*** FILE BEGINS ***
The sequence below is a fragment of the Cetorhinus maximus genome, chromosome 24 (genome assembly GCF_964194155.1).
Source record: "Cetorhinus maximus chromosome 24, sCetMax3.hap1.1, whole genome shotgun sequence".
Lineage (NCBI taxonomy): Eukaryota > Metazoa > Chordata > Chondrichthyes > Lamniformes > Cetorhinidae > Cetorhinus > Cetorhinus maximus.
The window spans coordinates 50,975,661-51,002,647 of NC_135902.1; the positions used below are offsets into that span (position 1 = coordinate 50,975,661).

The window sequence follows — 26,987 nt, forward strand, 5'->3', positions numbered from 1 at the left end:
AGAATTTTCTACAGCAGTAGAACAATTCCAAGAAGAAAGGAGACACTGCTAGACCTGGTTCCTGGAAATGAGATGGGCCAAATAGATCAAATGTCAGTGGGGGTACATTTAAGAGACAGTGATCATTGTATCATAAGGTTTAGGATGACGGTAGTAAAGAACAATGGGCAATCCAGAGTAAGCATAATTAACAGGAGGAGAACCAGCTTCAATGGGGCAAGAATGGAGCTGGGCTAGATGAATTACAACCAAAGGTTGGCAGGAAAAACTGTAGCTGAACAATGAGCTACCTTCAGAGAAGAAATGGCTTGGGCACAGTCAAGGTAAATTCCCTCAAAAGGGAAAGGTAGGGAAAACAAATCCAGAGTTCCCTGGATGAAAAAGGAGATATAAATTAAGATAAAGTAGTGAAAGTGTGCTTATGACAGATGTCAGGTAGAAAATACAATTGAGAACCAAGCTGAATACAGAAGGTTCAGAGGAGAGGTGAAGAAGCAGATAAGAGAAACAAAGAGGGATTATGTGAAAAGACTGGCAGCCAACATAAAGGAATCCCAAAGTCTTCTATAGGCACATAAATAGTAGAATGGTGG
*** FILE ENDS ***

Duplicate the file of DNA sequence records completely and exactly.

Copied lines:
The sequence below is a fragment of the Cetorhinus maximus genome, chromosome 24 (genome assembly GCF_964194155.1).
Source record: "Cetorhinus maximus chromosome 24, sCetMax3.hap1.1, whole genome shotgun sequence".
Lineage (NCBI taxonomy): Eukaryota > Metazoa > Chordata > Chondrichthyes > Lamniformes > Cetorhinidae > Cetorhinus > Cetorhinus maximus.
The window spans coordinates 50,975,661-51,002,647 of NC_135902.1; the positions used below are offsets into that span (position 1 = coordinate 50,975,661).

The window sequence follows — 26,987 nt, forward strand, 5'->3', positions numbered from 1 at the left end:
AGAATTTTCTACAGCAGTAGAACAATTCCAAGAAGAAAGGAGACACTGCTAGACCTGGTTCCTGGAAATGAGATGGGCCAAATAGATCAAATGTCAGTGGGGGTACATTTAAGAGACAGTGATCATTGTATCATAAGGTTTAGGATGACGGTAGTAAAGAACAATGGGCAATCCAGAGTAAGCATAATTAACAGGAGGAGAACCAGCTTCAATGGGGCAAGAATGGAGCTGGGCTAGATGAATTACAACCAAAGGTTGGCAGGAAAAACTGTAGCTGAACAATGAGCTACCTTCAGAGAAGAAATGGCTTGGGCACAGTCAAGGTAAATTCCCTCAAAAGGGAAAGGTAGGGAAAACAAATCCAGAGTTCCCTGGATGAAAAAGGAGATATAAATTAAGATAAAGTAGTGAAAGTGTGCTTATGACAGATGTCAGGTAGAAAATACAATTGAGAACCAAGCTGAATACAGAAGGTTCAGAGGAGAGGTGAAGAAGCAGATAAGAGAAACAAAGAGGGATTATGTGAAAAGACTGGCAGCCAACATAAAGGAATCCCAAAGTCTTCTATAGGCACATAAATAGTAGAATGGTGG